The pandemic presented some surprises. No one expected anything would so thoroughly gut the hospitality industry. Yet, COVID did. Experts are projecting that recovery is about two years out if all goes well and many believe that the landscapes of cities may forever be changed.
“These changes to lifestyle and work habits affect not only the workforce but also the utilization of commercial properties across all sectors,” according to Dimitri Tournas, LLP with Withers. “Some sectors – notably hospitality, office, and retail – are among those hit hardest by these forced changes. The question now becomes: how do developers, landlords, managers, lenders, tenants, and consumers maximize existing and future real estate projects in a post-pandemic world?”
Office buildings were rendered obsolete – emptied almost overnight from pandemic restrictions.
And according to the Bank of Canada’s recently updated Financial Systems Review, developed nations around the world are facing many of the same challenges.
“Canada and most advanced economies face similar financial and economic realities. In its latest Global Financial Stability Report, the International Monetary Fund (IMF) identified several key vulnerabilities in the global financial system.2 In particular, it pointed to signs of excessive risk-taking and stretched valuations. Given these elevated financial vulnerabilities, a sudden decline in investors’ risk appetite—perhaps due to a major setback in the global recovery from the pandemic—could result in a sharp deterioration in global financial conditions,” according to the report.
The IMF pointed out that inflation remains a concern and “a sharp rise… could trigger a reassessment of risk and a repricing of assets.”
Both the Bank of Canada and the IMF note concerns about the commercial real estate sector as a result of “structural shifts” caused by the pandemic, i.e. online shopping and remote work that translated to empty office buildings and shuttered brick and mortar stores.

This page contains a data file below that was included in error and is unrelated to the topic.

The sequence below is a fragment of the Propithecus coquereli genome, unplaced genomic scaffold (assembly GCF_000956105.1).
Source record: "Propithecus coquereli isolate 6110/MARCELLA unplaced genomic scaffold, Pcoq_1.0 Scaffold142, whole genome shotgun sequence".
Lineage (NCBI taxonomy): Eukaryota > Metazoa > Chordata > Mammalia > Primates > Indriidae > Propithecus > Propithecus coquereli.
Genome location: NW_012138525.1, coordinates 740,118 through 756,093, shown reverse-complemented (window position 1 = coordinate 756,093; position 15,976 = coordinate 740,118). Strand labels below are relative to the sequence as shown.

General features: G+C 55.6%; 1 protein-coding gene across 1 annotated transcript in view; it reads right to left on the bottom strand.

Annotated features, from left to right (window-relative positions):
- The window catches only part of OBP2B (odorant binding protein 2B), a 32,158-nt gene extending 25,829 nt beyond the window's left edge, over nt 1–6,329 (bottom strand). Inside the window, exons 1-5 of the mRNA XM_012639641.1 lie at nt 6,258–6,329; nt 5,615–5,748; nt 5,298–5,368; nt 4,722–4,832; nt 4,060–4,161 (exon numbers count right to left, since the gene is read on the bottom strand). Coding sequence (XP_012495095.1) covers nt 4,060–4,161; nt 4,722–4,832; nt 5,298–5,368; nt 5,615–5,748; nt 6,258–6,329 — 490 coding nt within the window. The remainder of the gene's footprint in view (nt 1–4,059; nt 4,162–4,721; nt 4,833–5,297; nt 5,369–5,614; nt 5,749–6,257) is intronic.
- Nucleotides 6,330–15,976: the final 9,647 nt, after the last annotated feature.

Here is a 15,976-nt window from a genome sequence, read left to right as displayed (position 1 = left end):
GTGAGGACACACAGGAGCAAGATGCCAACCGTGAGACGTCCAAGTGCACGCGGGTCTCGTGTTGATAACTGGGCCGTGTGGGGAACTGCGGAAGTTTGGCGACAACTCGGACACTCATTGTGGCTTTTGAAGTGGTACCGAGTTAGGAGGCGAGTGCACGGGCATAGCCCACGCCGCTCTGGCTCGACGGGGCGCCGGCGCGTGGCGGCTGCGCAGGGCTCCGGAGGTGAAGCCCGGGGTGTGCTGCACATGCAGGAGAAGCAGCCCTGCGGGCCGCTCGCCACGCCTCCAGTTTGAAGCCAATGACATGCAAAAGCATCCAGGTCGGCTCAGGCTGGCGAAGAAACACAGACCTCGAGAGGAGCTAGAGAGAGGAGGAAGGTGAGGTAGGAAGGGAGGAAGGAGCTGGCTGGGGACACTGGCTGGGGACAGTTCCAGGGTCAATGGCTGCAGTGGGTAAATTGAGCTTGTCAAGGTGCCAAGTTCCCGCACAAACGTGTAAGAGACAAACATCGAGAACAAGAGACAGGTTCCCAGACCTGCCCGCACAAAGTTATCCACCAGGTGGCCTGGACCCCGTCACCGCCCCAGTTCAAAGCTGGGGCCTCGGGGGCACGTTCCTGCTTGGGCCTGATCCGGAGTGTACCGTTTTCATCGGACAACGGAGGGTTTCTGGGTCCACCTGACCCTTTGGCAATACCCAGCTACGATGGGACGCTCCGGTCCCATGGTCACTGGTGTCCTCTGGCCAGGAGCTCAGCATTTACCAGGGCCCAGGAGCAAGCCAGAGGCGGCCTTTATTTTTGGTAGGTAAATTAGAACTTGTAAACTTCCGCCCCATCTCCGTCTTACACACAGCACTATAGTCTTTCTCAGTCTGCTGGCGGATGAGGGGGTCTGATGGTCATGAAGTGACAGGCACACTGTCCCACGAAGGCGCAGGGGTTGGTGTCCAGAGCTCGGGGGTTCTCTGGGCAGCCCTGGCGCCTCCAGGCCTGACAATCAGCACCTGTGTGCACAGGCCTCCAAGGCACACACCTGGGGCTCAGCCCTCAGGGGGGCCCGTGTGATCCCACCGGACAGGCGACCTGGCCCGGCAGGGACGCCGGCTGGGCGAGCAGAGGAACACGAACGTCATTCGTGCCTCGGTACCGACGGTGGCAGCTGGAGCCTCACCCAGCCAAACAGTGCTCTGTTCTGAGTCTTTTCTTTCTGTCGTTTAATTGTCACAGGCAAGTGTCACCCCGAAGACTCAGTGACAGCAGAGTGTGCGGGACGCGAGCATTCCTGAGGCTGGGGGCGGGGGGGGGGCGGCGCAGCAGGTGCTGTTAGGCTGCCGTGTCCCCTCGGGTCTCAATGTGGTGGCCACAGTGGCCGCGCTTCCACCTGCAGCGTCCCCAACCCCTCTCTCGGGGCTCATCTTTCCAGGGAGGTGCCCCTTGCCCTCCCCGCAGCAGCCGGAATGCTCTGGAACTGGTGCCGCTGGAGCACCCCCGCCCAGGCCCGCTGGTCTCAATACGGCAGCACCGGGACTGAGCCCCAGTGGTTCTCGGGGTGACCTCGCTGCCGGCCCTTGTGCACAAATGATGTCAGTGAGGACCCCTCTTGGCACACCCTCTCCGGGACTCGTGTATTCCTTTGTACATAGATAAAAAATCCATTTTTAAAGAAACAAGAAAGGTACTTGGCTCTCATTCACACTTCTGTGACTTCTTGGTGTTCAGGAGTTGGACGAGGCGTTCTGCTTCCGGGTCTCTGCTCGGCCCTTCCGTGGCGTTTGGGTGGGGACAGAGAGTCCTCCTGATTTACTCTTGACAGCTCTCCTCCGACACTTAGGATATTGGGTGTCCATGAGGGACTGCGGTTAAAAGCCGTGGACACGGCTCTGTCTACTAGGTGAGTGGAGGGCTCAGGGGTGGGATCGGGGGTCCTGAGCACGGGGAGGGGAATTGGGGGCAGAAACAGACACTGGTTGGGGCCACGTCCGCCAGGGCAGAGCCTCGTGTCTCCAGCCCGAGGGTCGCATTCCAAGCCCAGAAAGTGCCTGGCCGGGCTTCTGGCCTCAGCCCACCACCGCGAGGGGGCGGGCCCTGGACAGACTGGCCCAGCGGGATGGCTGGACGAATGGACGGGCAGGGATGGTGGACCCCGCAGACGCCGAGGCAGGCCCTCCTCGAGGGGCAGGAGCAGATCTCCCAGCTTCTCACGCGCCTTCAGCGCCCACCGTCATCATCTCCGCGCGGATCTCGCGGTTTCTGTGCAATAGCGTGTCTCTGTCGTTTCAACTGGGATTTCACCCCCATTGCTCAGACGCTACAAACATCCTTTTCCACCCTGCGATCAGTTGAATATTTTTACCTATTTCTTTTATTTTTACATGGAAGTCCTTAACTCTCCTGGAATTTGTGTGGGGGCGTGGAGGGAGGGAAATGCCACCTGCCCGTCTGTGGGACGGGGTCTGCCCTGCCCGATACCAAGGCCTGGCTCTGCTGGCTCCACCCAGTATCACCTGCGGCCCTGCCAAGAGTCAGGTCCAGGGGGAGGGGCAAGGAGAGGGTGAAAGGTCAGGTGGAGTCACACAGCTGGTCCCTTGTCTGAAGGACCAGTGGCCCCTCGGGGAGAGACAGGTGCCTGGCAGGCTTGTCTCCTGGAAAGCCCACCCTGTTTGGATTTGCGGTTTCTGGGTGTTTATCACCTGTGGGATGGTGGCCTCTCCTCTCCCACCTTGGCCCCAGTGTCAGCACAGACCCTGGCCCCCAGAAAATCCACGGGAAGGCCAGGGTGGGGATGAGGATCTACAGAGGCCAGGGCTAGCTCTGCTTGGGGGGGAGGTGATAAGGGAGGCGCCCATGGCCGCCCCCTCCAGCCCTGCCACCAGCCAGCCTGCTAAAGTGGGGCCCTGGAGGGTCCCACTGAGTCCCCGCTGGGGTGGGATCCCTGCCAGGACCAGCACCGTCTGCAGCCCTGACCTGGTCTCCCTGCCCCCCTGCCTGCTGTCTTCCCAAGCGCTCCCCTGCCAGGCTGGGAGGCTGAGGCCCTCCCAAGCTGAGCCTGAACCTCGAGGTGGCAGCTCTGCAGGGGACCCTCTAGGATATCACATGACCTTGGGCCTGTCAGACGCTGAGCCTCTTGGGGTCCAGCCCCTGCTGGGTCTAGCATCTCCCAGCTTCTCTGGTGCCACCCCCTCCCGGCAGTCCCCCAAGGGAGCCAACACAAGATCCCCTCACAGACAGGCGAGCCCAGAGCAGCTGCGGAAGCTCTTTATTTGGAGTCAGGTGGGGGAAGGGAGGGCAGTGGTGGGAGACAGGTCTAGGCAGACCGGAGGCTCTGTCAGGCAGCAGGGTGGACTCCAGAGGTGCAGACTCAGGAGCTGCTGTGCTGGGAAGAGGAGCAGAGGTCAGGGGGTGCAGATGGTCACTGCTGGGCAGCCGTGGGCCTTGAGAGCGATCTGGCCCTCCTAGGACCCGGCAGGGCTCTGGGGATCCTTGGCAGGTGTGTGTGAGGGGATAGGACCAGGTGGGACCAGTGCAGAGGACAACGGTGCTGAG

“There is no doubt that this pandemic has shifted things. Yet, the brightest business minds are focused on it – trying to help their companies and entire industries effectively pivot,” Kris Thorkelson, owner of Thorwin Properties in Winnipeg, Manitoba said. “Canadians are resilient. We will find a way to thrive after we survive.”
Forward-thinking is already shaping the future of some commercial properties. The concept of the “third space” is gaining traction.
AS Joel Shen, Withers Bergman LLP – New Haven Office, noted, “flexibility is key to the future of the real estate.” As a result, the third space is rising.
“Flexibility will be at the heart of the development of all types of property and a single-use district will not be sustainable,” he wrote. The paradigm shift has begun – work will look different, which means that commercial real estate will be forced to adapt. “The days of whole buildings being occupied by a single tenant for a single purpose – in this case for use as offices – they say are over.”
Office cubicles are to fade like bad memories as there is a genesis of shared space, room to work and socialize without being chained to an office.
Hotel groups are beginning to see the need and the opportunity.
Shen explains it well: “The third space is outside of the home and office where people can work but also socialize (and perhaps exercise)… luxury and business hotels are marketing their spaces as both flexible working spaces and areas for accompanying family and children such as on-site gyms, conference venues, swimming pools, and lounges.”
As people begin to migrate to the suburbs, investors may want to begin looking for opportunities there as well. A revitalization is underway, spurred by the COVID migration. Opportunity is everywhere.